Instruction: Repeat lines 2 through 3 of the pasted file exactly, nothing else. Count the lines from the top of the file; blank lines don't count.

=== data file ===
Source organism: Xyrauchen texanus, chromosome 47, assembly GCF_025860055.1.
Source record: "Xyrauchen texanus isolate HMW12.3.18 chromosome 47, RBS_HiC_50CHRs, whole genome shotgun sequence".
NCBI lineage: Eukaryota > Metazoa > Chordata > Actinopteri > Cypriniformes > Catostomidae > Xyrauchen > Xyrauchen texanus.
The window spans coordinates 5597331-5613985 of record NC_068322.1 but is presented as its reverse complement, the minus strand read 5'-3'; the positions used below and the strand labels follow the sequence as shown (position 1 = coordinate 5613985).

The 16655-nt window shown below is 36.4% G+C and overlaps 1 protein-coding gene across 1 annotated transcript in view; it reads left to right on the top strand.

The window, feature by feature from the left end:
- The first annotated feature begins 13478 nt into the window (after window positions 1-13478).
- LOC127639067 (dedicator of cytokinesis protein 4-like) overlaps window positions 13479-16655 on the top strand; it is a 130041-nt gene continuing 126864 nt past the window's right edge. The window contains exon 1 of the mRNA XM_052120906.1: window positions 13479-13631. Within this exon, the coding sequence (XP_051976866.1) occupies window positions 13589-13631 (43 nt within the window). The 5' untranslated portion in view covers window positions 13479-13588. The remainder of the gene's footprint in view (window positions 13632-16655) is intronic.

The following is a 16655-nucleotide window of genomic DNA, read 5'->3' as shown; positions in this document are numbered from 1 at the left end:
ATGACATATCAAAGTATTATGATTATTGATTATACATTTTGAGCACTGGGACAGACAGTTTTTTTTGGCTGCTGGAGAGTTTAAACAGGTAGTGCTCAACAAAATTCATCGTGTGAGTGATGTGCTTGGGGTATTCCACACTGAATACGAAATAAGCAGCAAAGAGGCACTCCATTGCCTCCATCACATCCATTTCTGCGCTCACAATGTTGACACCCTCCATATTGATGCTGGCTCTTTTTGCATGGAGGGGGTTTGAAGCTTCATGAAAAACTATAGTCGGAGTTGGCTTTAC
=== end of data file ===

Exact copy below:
Source record: "Xyrauchen texanus isolate HMW12.3.18 chromosome 47, RBS_HiC_50CHRs, whole genome shotgun sequence".
NCBI lineage: Eukaryota > Metazoa > Chordata > Actinopteri > Cypriniformes > Catostomidae > Xyrauchen > Xyrauchen texanus.